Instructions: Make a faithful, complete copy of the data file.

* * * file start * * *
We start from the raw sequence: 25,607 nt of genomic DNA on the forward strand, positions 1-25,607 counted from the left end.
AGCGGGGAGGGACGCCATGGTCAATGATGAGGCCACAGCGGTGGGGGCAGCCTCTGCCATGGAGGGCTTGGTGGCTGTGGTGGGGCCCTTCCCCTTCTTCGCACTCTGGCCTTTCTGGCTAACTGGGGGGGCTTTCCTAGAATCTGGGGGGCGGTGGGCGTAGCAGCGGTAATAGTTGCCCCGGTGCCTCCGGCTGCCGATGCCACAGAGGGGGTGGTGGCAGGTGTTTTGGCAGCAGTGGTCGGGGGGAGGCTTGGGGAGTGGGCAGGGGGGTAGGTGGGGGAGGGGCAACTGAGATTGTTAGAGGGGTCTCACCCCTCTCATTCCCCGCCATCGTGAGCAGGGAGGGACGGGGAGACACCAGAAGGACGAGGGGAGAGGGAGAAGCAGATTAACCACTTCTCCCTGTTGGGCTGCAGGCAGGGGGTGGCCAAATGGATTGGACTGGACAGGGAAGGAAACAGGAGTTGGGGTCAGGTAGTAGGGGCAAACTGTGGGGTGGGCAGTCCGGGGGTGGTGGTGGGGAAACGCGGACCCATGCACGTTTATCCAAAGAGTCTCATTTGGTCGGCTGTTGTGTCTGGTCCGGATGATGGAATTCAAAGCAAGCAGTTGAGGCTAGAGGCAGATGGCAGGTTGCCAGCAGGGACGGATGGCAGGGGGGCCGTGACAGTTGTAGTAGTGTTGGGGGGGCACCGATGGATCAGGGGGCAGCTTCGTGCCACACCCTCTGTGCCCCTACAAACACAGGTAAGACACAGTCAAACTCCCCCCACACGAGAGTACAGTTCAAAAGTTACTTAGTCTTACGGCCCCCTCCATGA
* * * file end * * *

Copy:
We start from the raw sequence: 25,607 nt of genomic DNA on the forward strand, positions 1-25,607 counted from the left end.
AGCGGGGAGGGACGCCATGGTCAATGATGAGGCCACAGCGGTGGGGGCAGCCTCTGCCATGGAGGGCTTGGTGGCTGTGGTGGGGCCCTTCCCCTTCTTCGCACTCTGGCCTTTCTGGCTAACTGGGGGGGCTTTCCTAGAATCTGGGGGGCGGTGGGCGTAGCAGCGGTAATAGTTGCCCCGGTGCCTCCGGCTGCCGATGCCACAGAGGGGGTGGTGGCAGGTGTTTTGGCAGCAGTGGTCGGGGGGAGGCTTGGGGAGTGGGCAGGGGGGTAGGTGGGGGAGGGGCAACTGAGATTGTTAGAGGGGTCTCACCCCTCTCATTCCCCGCCATCGTGAGCAGGGAGGGACGGGGAGACACCAGAAGGACGAGGGGAGAGGGAGAAGCAGATTAACCACTTCTCCCTGTTGGGCTGCAGGCAGGGGGTGGCCAAATGGATTGGACTGGACAGGGAAGGAAACAGGAGTTGGGGTCAGGTAGTAGGGGCAAACTGTGGGGTGGGCAGTCCGGGGGTGGTGGTGGGGAAACGCGGACCCATGCACGTTTATCCAAAGAGTCTCATTTGGTCGGCTGTTGTGTCTGGTCCGGATGATGGAATTCAAAGCAAGCAGTTGAGGCTAGAGGCAGATGGCAGGTTGCCAGCAGGGACGGATGGCAGGGGGGCCGTGACAGTTGTAGTAGTGTTGGGGGGGCACCGATGGATCAGGGGGCAGCTTCGTGCCACACCCTCTGTGCCCCTACAAACACAGGTAAGACACAGTCAAACTCCCCCCACACGAGAGTACAGTTCAAAAGTTACTTAGTCTTACGGCCCCCTCCATGA